parts of the world, the importance of our public green spaces has never been more apparent. Restrictions on indoor gatherings and social distancing have made parks and gardens even more important as places to seek refuge and solace in a safe and ‘clean’ environment. Prolonged periods of isolation at home and restrictions on movement have meant that local gardens have been critical for the wellbeing of local communities, providing clean air, physical space and spiritual upliftment in our time of need. What may have been taken for granted by some is now becoming cherished by all as our perception of the fundamental importance of nature connection is fully realised. We simply cannot live fulfilling, healthy lives without exposure to nature, and for many people the local park or botanic garden is the only option. The seismic shift brought about by COVID-19 brings opportunities for botanic gardens to develop new audiences — not only the locals who might not have appreciated until now what is on their doorstep, but also opportunities to host new events and activities previously the domain of indoor venues. COVID-19 has turned many things on their heads and botanic gardens need more than ever to be agile to the changing needs of our communities. Welcome to another edition of the BOTANIC GARDENer. From the outset I would like to acknowledge and thank our recently retired managing editor Helen Vaughan who oversaw the creation of five vibrant editions, and to welcome Rebecca Harcourt to the role. From humble beginnings, the magazine has evolved to become one of the most valued components of BGANZ membership (as indicated in the recent member survey), and all credit goes to the dedication of our creative editors, contributors, and CEO Eamonn Flanagan. This edition we hear some inspiring stories of recovery and regeneration, from fires to pandemics and beyond. While all of this has been happening, your council has been working hard on the strategic review of BGANZ so that we can position ourselves to be even more relevant for you, our members, and in a position to grow sustainably into the future. The response to the online members’ survey and workshop has provided clarity and ideas to take us forward, which along with satisfying the governance requirements of achieving deductable gift recipient (DGR) status, will set us up for an exciting next chapter. In brief, DGR is about improving our ability to attract sponsors and strengthen our income stream, but we are also focussed on making our structure more efficient and effective at achieving our strategic goals including serving our members’ needs. We are working with consultant Leanne Muffet of Strategic Matters and receiving legal advice from TLC Lawyers to guide us through the process. Once we have a preferred model, we will come back to you with next steps in the process. 2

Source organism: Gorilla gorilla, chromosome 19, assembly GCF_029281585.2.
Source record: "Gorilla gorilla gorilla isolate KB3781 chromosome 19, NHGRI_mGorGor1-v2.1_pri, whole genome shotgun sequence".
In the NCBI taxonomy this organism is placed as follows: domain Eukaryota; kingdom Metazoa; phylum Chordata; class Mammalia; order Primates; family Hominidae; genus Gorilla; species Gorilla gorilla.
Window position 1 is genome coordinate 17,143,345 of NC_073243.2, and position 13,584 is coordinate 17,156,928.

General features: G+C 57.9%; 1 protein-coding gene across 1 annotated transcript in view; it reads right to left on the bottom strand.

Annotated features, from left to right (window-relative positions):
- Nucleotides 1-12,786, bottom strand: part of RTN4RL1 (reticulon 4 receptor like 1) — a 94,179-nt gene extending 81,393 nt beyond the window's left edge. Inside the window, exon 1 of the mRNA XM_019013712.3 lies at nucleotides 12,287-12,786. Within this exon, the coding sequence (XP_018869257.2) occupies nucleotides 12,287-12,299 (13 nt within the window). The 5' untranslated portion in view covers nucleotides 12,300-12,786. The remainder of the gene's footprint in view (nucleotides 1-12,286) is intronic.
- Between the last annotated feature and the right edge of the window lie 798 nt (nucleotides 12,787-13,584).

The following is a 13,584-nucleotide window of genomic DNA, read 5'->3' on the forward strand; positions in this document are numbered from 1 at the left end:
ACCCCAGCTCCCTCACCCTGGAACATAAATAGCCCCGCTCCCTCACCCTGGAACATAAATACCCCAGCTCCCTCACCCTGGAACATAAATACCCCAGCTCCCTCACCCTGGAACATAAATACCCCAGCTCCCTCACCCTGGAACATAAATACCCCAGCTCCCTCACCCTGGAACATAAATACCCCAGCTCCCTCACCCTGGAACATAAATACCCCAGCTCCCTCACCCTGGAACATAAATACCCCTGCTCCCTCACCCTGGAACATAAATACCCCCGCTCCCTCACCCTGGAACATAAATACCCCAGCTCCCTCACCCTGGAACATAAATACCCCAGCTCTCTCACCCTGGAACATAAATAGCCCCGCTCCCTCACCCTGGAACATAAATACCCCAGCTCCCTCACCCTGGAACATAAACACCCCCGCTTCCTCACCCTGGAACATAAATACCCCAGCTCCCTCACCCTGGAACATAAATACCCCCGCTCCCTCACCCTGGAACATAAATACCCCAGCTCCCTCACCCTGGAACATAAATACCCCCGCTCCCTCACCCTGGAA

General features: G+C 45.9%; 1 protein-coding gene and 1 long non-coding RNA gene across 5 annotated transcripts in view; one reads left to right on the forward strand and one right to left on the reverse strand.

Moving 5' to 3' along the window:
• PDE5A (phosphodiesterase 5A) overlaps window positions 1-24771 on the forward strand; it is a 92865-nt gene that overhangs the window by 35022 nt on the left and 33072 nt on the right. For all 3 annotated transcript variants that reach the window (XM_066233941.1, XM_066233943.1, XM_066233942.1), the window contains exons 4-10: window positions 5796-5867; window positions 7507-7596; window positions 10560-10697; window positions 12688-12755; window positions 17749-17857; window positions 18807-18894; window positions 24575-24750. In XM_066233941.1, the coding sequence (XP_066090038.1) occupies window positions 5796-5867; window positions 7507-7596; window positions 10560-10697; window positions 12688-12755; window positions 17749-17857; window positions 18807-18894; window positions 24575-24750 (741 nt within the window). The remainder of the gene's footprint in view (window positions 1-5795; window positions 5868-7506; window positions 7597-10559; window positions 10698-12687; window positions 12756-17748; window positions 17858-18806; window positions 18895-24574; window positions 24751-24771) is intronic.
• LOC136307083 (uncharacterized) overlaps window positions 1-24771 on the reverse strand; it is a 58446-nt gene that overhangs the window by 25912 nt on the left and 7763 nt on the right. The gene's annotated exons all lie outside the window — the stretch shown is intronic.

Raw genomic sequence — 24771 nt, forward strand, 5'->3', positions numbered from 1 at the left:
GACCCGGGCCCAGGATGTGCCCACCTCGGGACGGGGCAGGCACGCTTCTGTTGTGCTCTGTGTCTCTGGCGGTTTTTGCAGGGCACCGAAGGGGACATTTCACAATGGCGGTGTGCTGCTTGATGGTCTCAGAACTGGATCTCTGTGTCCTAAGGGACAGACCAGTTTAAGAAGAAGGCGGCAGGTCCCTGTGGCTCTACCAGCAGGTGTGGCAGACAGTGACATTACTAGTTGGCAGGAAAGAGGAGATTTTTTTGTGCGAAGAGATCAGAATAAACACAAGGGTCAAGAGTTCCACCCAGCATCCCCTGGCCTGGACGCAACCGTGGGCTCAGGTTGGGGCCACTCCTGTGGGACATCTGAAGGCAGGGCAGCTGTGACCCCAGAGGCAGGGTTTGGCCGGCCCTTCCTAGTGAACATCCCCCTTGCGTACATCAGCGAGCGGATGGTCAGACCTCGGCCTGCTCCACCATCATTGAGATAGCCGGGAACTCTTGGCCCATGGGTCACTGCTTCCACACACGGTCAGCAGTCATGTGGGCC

While talking about sponsorship, we are very excited to have entered a partnership with Plant Health Australia (PHA). PHA is the national coordinator of the government-industry partnership for biosecurity in Australia and has been collaborating with BGANZ for some time on the important role that botanic gardens play in pest surveillance. It is not only about protecting our living collections but also drawing on our biosecurity expertise and building capacity for the benefit of the environment and broader plant industries. The plant records database project being led by Tex Moon and John Arnott in Victoria is progressing well, with tenders received currently being assessed. Our aim in the longer term is for BGANZ to facilitate an affordable, user-friendly plant records system across our entire network. This will help improve our understanding of the plants we hold in our living collections and give us a much better ability to share this information with each other and other botanic garden and plant conservation agencies. On a final note, as a member of the 7th Global Botanic Gardens Congress organising committee, I can report that we have been closely watching the progress of the global pandemic and doing our best to predict how it might impact international travel to Melbourne. Clearly, we are still a fair way off from a vaccine being widely available and international borders reopening. We have explored the notion of holding a totally online forum, but the strong consensus is that there is primary and significant value in delegates physically experiencing the gardens and flora of the host region, as well as the important networking opportunities that are most effective face-to-face. With this in mind, we decided to delay the congress by 12 months with the new dates being 26 to 30 September 2022. This is an important global event for BGANZ working with hosts Royal Botanic Gardens Victoria and Botanic Gardens Conservation International (BGCI) and we are committed to making it a great success. Stay connected by registering your interest at Stay well in nature.

Seasol is proud to be supporting the Botanic Gardens Australia & New Zealand



Editorial insights Rebecca Harcourt, Managing Editor

Welcome to issue 55 of THE BOTANIC GARDENer, and my first issue as Managing Editor. I must say that I am very impressed with the quality and content of the articles I have had the pleasure

Rebecca Harcourt.